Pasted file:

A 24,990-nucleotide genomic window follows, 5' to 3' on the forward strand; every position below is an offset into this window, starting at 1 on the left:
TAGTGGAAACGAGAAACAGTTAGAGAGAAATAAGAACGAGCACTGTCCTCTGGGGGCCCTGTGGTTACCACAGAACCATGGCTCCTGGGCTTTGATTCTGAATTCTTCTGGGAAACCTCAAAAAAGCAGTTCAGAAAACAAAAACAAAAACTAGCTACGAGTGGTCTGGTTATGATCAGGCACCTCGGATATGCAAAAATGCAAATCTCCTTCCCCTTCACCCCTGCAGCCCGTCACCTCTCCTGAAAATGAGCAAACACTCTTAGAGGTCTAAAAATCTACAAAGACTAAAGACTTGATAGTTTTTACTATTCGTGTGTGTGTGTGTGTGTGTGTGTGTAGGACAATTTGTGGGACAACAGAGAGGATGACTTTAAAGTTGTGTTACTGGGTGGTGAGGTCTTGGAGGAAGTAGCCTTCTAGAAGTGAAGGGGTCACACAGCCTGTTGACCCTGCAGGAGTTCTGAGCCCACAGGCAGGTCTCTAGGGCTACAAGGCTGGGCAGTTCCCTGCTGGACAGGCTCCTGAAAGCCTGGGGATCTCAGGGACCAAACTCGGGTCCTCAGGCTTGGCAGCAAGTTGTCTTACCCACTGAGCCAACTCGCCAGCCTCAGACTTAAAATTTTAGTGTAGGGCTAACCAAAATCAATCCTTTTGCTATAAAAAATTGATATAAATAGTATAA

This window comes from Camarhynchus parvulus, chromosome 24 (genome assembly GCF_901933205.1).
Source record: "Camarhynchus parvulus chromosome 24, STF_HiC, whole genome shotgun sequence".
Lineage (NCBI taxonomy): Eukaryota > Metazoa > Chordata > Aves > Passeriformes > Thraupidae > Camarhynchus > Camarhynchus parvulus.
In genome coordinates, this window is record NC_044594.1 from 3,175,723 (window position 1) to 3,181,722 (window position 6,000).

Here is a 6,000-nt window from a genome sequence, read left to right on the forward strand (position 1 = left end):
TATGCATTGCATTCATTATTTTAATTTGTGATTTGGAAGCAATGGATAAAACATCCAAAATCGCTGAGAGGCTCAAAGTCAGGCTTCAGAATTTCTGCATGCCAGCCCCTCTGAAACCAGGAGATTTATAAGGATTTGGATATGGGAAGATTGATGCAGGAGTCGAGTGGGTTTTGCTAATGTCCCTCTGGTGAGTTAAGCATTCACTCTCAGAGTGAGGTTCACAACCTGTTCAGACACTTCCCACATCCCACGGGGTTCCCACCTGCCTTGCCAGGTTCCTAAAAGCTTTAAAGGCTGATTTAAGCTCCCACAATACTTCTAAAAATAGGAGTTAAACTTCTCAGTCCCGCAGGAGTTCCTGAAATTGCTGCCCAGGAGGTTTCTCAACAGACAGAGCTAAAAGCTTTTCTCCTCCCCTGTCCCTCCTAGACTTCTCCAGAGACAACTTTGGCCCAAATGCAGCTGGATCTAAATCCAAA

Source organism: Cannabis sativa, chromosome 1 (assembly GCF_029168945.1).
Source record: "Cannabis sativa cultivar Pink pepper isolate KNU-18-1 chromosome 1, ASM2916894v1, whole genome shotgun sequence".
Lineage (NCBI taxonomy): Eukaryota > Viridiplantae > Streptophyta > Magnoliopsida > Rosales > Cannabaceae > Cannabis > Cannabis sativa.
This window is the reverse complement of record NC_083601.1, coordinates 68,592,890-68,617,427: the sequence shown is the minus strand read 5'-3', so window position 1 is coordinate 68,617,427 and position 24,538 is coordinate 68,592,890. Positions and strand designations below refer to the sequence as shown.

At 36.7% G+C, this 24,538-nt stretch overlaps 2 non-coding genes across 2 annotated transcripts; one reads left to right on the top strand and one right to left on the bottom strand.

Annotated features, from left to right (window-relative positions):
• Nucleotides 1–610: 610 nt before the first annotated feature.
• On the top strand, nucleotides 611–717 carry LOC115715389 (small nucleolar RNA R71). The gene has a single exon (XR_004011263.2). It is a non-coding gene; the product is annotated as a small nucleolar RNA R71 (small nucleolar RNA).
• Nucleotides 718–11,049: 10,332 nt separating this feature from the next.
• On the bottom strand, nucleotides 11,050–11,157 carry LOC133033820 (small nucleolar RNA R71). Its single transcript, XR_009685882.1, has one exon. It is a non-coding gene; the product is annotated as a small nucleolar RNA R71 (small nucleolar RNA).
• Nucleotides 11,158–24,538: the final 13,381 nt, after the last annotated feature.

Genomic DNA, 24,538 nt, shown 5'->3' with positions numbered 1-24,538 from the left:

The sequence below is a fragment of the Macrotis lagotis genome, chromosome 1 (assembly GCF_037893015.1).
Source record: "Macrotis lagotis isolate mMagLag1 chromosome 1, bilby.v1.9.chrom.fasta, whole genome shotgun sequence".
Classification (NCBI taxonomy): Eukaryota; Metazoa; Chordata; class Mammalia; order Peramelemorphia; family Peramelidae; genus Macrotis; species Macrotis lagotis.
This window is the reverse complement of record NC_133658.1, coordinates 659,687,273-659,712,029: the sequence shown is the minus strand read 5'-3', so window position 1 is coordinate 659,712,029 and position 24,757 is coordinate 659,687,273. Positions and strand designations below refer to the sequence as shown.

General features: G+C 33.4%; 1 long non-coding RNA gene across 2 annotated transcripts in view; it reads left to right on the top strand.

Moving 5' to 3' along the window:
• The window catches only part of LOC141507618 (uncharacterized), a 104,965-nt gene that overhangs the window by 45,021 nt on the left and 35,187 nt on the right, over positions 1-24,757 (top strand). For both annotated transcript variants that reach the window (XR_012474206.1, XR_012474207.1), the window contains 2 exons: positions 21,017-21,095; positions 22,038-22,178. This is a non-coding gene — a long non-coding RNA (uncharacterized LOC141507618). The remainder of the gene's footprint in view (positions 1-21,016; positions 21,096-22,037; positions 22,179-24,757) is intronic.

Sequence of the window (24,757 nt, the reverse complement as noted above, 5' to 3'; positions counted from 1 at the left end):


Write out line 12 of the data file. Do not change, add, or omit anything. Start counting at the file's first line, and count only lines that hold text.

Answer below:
This window is the reverse complement of record NC_083601.1, coordinates 68,592,890-68,617,427: the sequence shown is the minus strand read 5'-3', so window position 1 is coordinate 68,617,427 and position 24,538 is coordinate 68,592,890. Positions and strand designations below refer to the sequence as shown.